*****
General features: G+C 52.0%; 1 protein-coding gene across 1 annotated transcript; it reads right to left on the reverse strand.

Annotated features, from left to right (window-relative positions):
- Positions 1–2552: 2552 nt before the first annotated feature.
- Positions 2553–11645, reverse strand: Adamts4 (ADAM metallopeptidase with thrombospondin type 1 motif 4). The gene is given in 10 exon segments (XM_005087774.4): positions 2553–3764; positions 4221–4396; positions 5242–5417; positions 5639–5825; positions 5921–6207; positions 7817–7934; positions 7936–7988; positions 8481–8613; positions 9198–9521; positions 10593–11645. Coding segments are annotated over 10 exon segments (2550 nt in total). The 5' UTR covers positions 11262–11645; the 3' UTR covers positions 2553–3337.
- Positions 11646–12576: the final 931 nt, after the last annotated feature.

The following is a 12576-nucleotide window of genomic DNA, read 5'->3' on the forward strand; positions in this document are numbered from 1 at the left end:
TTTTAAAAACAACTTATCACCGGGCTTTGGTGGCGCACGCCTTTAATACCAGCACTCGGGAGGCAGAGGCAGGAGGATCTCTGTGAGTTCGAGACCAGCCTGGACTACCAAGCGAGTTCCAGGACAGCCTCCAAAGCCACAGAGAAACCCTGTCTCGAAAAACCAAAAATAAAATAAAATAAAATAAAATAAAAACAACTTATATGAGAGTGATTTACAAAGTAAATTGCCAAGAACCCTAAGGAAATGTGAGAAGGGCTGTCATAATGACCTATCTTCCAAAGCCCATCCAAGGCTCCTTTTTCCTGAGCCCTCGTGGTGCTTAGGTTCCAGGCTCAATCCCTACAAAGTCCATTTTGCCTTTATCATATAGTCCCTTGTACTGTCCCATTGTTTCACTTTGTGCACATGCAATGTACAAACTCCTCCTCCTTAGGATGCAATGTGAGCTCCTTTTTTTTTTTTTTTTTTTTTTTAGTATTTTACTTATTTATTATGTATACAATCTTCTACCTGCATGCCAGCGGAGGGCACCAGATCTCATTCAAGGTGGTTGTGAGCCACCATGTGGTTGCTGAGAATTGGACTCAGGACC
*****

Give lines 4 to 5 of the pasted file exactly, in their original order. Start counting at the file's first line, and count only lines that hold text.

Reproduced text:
- Positions 2553–11645, reverse strand: Adamts4 (ADAM metallopeptidase with thrombospondin type 1 motif 4). The gene is given in 10 exon segments (XM_005087774.4): positions 2553–3764; positions 4221–4396; positions 5242–5417; positions 5639–5825; positions 5921–6207; positions 7817–7934; positions 7936–7988; positions 8481–8613; positions 9198–9521; positions 10593–11645. Coding segments are annotated over 10 exon segments (2550 nt in total). The 5' UTR covers positions 11262–11645; the 3' UTR covers positions 2553–3337.
- Positions 11646–12576: the final 931 nt, after the last annotated feature.